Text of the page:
The beating heart of human life? The arts
There are 15 million people under the age of 20 in the UK. That's a quarter of the population. Why should it be so important for cultural learning to be a priority in their education?
Let's start with what we mean by cultural learning. In this context, it means practising and learning about "the arts" - a phrase that is sometimes used as a synonym for "culture". Since both terms have a range of meanings, I think it is useful to distinguish them to better understand how they are related. In the social sense, culture means a community's overall way of life; its dominant values, outlook, customs and ways of being. Like styles of politics, religion, science, work and food, the arts are an integral part of the social culture, but they are not the whole of it. So what part are they?
In the West, at least, if you ask most people what the arts are they will give you a list, usually made up of music, visual arts, literature, drama and dance. The problem with such lists is their partial nature: a comprehensive run-down of arts practices across time and cultures would exhaust your hard drive. The fact is that, from cave painting to poetry, from kabuki to throat singing, the arts in some form or another have a defining presence in all known cultures. There is a reason for this. The songs we sing, the stories we tell, the music we make, the objects we shape and the performances we share are not idle pastimes. They are among the most eloquent expressions of human intelligence, imagination and creativity. They beat at the heart of human life and give form and meaning to our deepest feelings and our highest thoughts.
If the arts are this important, why do we have to promote them? Why should they have to be explained, let alone justified? One reason is that, in Western cultures at least, when it comes to education the term "arts" is loaded with various preconceptions. For some policymakers, it seems, the arts are just leisure activities - valuable and enriching, perhaps, but not part of the hard work of life after school and consequently of marginal importance during it. Some clearly suspect that the arts are mainly to do with feelings and fuzz rather than intellect and information: all very therapeutic, no doubt, but not relevant to the serious business of academic achievement.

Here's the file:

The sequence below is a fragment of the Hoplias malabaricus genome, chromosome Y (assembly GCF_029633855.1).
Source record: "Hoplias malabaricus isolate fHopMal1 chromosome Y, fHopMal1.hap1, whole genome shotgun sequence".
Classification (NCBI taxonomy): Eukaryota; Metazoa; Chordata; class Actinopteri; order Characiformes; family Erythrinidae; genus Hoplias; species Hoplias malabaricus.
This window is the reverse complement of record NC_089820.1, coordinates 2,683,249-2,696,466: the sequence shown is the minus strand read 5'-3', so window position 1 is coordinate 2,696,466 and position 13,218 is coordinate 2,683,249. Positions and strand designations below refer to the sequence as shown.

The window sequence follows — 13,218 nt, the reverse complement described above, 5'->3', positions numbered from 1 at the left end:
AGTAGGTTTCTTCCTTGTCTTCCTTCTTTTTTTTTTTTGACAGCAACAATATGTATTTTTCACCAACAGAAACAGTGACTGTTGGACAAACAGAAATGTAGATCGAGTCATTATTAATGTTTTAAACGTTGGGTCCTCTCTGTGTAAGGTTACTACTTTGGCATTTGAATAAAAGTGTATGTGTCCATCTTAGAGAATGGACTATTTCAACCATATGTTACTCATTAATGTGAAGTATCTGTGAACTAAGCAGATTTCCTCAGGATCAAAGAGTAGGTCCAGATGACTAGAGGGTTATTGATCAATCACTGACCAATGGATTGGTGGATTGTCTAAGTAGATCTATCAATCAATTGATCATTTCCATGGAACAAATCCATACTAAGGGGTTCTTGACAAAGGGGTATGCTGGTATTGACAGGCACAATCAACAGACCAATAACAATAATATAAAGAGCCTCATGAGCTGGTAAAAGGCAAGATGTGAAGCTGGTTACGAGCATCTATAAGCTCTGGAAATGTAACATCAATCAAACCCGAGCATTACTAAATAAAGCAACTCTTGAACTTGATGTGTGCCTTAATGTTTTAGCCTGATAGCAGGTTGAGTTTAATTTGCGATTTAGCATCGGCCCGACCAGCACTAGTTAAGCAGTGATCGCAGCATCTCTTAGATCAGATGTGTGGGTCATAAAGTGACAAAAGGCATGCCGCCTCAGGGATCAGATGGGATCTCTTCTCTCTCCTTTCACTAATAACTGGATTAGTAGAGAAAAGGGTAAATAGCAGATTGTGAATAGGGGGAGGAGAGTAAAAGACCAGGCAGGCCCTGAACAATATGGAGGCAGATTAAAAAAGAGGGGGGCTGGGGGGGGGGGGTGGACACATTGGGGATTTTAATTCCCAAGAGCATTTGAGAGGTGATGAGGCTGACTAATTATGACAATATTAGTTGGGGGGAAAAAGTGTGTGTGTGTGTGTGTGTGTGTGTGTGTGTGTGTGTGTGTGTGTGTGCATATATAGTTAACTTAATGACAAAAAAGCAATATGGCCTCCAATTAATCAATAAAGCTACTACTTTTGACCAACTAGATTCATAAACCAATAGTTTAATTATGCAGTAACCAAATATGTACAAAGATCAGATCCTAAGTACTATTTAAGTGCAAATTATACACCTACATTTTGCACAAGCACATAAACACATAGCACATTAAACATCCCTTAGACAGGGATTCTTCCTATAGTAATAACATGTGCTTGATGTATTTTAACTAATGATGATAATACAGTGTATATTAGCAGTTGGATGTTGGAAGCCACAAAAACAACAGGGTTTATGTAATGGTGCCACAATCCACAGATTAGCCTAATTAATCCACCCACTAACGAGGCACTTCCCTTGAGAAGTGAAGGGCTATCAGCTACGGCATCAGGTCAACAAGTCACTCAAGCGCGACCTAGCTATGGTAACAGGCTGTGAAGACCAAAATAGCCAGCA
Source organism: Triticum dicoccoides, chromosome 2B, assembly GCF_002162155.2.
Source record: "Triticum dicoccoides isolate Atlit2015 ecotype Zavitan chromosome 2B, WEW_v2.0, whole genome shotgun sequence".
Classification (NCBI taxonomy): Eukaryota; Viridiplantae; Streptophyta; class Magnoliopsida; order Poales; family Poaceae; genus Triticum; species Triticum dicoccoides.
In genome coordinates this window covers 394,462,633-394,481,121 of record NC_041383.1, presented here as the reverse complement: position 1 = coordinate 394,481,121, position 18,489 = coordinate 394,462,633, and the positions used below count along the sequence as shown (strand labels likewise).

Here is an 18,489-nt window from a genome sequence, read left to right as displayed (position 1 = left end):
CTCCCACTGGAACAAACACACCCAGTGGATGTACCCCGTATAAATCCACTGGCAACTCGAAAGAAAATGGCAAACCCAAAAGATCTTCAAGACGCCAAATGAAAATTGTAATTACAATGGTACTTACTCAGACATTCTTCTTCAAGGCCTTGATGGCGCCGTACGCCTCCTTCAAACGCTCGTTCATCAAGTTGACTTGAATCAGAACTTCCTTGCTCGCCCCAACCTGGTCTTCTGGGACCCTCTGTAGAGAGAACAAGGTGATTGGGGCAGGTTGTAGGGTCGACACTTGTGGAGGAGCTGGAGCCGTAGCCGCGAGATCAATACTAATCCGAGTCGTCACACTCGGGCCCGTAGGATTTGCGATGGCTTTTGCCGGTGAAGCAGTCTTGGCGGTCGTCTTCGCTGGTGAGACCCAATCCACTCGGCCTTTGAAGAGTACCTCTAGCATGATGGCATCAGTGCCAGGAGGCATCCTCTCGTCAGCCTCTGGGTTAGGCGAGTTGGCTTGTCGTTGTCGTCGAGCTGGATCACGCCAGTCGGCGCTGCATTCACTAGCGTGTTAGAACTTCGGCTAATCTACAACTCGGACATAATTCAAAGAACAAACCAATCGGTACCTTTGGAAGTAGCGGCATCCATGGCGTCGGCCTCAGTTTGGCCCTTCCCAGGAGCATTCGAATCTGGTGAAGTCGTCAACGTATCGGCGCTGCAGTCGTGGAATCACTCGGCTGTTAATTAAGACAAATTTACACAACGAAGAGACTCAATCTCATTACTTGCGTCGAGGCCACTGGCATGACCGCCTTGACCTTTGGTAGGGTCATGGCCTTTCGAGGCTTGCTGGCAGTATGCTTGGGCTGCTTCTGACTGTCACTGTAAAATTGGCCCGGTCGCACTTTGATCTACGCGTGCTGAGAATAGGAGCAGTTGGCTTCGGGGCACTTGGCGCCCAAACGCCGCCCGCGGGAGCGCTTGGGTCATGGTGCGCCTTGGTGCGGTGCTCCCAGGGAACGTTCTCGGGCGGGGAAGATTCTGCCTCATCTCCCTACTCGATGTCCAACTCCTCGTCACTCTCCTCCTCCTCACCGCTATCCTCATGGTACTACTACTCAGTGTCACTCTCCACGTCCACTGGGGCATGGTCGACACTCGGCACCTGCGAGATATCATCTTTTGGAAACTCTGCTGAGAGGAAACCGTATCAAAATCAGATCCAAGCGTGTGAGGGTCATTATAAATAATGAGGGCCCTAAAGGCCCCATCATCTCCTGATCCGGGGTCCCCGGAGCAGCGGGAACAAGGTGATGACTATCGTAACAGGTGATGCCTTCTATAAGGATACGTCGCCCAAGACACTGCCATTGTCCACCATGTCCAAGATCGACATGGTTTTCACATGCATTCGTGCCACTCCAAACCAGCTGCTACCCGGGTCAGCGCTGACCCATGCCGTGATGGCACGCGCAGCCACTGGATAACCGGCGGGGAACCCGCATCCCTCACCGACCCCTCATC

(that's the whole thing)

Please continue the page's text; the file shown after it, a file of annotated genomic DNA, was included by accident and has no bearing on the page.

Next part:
The result is that when talk in education turns, as it often does, to raising standards, countering unemployment, improving economic competitiveness and squaring up to overseas competition, the arts are often pushed to the edges. Policymakers talk instead about getting "back to basics", by which they mean the three Rs and the courses that are most obviously relevant to the economy, such as science and technology. These are essential, certainly, but they are not sufficient. Young people need the arts too.